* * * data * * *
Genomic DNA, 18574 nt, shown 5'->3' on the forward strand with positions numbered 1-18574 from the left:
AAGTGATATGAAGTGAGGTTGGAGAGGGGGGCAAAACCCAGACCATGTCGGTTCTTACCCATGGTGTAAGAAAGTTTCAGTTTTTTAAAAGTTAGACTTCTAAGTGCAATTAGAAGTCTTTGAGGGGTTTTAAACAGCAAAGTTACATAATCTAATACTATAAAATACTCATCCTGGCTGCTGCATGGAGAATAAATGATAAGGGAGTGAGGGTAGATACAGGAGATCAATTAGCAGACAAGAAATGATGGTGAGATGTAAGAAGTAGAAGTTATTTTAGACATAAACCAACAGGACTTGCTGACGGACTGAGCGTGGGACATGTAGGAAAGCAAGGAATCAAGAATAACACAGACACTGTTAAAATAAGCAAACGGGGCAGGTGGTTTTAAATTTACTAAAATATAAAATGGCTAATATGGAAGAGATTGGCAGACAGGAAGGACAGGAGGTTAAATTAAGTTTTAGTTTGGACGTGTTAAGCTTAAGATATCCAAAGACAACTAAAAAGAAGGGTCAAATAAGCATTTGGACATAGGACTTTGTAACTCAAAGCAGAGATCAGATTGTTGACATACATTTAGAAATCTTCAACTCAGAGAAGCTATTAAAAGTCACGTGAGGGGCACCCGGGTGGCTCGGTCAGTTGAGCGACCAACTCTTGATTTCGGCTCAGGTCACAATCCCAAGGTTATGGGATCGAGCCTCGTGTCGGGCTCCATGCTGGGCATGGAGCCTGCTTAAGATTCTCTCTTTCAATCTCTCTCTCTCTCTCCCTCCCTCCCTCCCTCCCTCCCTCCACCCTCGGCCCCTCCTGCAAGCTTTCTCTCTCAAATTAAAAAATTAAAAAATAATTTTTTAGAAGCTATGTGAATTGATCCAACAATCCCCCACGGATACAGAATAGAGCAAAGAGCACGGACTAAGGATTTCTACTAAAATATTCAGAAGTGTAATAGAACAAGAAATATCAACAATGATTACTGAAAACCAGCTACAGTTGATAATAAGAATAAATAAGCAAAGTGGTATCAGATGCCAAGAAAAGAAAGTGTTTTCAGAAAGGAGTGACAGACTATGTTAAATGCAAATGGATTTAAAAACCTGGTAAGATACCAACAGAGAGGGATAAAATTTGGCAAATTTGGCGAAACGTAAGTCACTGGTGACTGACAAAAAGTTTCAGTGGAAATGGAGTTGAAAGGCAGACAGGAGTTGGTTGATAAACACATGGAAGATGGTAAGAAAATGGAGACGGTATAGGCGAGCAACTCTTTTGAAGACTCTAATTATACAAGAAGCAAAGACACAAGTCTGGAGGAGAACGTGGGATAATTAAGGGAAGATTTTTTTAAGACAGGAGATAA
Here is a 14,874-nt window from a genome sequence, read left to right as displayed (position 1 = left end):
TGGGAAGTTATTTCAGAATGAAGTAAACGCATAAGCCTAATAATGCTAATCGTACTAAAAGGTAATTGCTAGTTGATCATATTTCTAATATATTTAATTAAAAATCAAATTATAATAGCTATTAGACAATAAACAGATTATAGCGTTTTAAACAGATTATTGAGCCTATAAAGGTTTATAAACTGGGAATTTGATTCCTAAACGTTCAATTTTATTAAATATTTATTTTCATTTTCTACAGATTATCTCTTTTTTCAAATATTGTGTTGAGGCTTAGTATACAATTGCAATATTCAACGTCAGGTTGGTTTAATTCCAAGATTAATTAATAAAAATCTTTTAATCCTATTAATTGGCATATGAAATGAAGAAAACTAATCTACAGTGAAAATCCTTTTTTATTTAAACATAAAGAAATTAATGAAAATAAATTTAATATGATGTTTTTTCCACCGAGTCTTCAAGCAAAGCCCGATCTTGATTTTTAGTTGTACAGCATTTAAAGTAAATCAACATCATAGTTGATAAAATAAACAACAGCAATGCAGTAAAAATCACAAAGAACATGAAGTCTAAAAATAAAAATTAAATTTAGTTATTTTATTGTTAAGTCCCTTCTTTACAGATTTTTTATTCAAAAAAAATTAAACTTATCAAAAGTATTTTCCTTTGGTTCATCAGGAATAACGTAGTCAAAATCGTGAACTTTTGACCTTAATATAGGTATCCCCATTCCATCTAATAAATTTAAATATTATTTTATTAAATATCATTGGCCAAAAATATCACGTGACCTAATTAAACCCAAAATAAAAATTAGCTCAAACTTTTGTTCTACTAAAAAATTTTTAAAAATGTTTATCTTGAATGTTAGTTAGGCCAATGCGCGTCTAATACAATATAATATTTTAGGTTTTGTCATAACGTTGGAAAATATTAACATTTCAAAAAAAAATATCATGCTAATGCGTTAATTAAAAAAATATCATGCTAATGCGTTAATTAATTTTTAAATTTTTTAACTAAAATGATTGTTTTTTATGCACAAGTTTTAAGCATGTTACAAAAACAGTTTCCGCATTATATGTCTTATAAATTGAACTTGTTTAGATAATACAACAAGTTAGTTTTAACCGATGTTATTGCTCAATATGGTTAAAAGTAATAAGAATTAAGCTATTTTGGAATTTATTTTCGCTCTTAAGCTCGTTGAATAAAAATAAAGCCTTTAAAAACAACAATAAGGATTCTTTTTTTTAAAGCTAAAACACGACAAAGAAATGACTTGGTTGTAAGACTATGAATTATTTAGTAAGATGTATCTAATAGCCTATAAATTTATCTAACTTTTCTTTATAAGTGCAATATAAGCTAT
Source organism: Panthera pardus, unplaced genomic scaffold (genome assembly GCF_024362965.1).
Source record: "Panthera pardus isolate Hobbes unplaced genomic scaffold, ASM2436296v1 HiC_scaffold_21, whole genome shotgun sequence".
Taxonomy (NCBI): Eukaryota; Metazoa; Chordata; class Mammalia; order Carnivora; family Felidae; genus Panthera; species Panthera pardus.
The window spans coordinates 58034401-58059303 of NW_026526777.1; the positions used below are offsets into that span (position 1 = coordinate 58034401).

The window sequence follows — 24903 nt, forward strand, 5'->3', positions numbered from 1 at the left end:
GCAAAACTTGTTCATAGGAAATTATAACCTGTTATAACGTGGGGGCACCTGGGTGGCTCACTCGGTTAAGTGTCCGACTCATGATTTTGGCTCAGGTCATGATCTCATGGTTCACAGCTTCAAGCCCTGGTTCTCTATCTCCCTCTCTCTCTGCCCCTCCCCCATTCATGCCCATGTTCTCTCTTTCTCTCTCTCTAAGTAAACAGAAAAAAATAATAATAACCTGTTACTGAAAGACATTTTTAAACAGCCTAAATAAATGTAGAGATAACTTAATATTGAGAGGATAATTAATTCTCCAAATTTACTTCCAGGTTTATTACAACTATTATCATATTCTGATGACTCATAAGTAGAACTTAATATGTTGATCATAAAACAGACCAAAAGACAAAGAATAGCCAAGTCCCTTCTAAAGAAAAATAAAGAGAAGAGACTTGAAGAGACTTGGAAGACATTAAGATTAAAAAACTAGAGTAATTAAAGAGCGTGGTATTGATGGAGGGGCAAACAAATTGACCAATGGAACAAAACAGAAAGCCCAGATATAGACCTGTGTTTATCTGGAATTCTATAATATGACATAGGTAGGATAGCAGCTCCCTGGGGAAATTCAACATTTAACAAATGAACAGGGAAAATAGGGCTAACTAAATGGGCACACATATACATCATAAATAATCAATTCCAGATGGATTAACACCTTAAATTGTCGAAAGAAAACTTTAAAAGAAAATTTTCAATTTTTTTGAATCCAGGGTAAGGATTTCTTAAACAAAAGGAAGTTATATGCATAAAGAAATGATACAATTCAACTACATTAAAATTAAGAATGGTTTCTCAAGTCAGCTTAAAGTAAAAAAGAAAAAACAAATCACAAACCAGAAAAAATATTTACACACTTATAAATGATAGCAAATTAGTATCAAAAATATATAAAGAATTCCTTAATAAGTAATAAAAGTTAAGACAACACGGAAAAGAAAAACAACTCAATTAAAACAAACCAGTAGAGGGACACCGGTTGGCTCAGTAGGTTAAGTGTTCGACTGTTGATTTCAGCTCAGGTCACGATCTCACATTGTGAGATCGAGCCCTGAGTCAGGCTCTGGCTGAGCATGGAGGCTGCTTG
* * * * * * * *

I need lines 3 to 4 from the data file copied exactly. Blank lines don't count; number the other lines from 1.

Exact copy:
Here is a 14,874-nt window from a genome sequence, read left to right as displayed (position 1 = left end):
TGGGAAGTTATTTCAGAATGAAGTAAACGCATAAGCCTAATAATGCTAATCGTACTAAAAGGTAATTGCTAGTTGATCATATTTCTAATATATTTAATTAAAAATCAAATTATAATAGCTATTAGACAATAAACAGATTATAGCGTTTTAAACAGATTATTGAGCCTATAAAGGTTTATAAACTGGGAATTTGATTCCTAAACGTTCAATTTTATTAAATATTTATTTTCATTTTCTACAGATTATCTCTTTTTTCAAATATTGTGTTGAGGCTTAGTATACAATTGCAATATTCAACGTCAGGTTGGTTTAATTCCAAGATTAATTAATAAAAATCTTTTAATCCTATTAATTGGCATATGAAATGAAGAAAACTAATCTACAGTGAAAATCCTTTTTTATTTAAACATAAAGAAATTAATGAAAATAAATTTAATATGATGTTTTTTCCACCGAGTCTTCAAGCAAAGCCCGATCTTGATTTTTAGTTGTACAGCATTTAAAGTAAATCAACATCATAGTTGATAAAATAAACAACAGCAATGCAGTAAAAATCACAAAGAACATGAAGTCTAAAAATAAAAATTAAATTTAGTTATTTTATTGTTAAGTCCCTTCTTTACAGATTTTTTATTCAAAAAAAATTAAACTTATCAAAAGTATTTTCCTTTGGTTCATCAGGAATAACGTAGTCAAAATCGTGAACTTTTGACCTTAATATAGGTATCCCCATTCCATCTAATAAATTTAAATATTATTTTATTAAATATCATTGGCCAAAAATATCACGTGACCTAATTAAACCCAAAATAAAAATTAGCTCAAACTTTTGTTCTACTAAAAAATTTTTAAAAATGTTTATCTTGAATGTTAGTTAGGCCAATGCGCGTCTAATACAATATAATATTTTAGGTTTTGTCATAACGTTGGAAAATATTAACATTTCAAAAAAAAATATCATGCTAATGCGTTAATTAAAAAAATATCATGCTAATGCGTTAATTAATTTTTAAATTTTTTAACTAAAATGATTGTTTTTTATGCACAAGTTTTAAGCATGTTACAAAAACAGTTTCCGCATTATATGTCTTATAAATTGAACTTGTTTAGATAATACAACAAGTTAGTTTTAACCGATGTTATTGCTCAATATGGTTAAAAGTAATAAGAATTAAGCTATTTTGGAATTTATTTTCGCTCTTAAGCTCGTTGAATAAAAATAAAGCCTTTAAAAACAACAATAAGGATTCTTTTTTTTAAAGCTAAAACACGACAAAGAAATGACTTGGTTGTAAGACTATGAATTATTTAGTAAGATGTATCTAATAGCCTATAAATTTATCTAACTTTTCTTTATAAGTGCAATATAAGCTAT